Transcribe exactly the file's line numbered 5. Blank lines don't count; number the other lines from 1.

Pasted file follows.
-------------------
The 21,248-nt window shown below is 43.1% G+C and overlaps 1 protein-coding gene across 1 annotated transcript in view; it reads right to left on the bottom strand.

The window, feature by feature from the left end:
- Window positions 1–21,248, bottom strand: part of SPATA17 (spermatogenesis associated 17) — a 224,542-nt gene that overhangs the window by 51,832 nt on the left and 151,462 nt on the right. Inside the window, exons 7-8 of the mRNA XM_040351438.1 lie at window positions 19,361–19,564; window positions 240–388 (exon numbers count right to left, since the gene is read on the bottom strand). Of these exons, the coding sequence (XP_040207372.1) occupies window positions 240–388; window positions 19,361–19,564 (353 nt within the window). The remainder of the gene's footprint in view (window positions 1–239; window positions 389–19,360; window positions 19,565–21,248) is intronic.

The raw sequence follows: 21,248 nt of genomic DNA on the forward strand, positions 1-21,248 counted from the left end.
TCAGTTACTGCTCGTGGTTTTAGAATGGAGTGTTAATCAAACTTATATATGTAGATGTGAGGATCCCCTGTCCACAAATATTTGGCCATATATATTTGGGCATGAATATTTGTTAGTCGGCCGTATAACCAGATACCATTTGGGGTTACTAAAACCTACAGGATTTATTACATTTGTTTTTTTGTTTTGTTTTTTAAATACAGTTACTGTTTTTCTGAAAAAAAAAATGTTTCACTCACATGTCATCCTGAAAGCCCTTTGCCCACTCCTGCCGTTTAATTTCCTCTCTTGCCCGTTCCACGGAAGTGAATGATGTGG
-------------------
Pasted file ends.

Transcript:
TCAGTTACTGCTCGTGGTTTTAGAATGGAGTGTTAATCAAACTTATATATGTAGATGTGAGGATCCCCTGTCCACAAATATTTGGCCATATATATTTGGGCATGAATATTTGTTAGTCGGCCGTATAACCAGATACCATTTGGGGTTACTAAAACCTACAGGATTTATTACATTTGTTTTTTTGTTTTGTTTTTTAAATACAGTTACTGTTTTTCTGAAAAAAAAAATGTTTCACTCACATGTCATCCTGAAAGCCCTTTGCCCACTCCTGCCGTTTAATTTCCTCTCTTGCCCGTTCCACGGAAGTGAATGATGTGG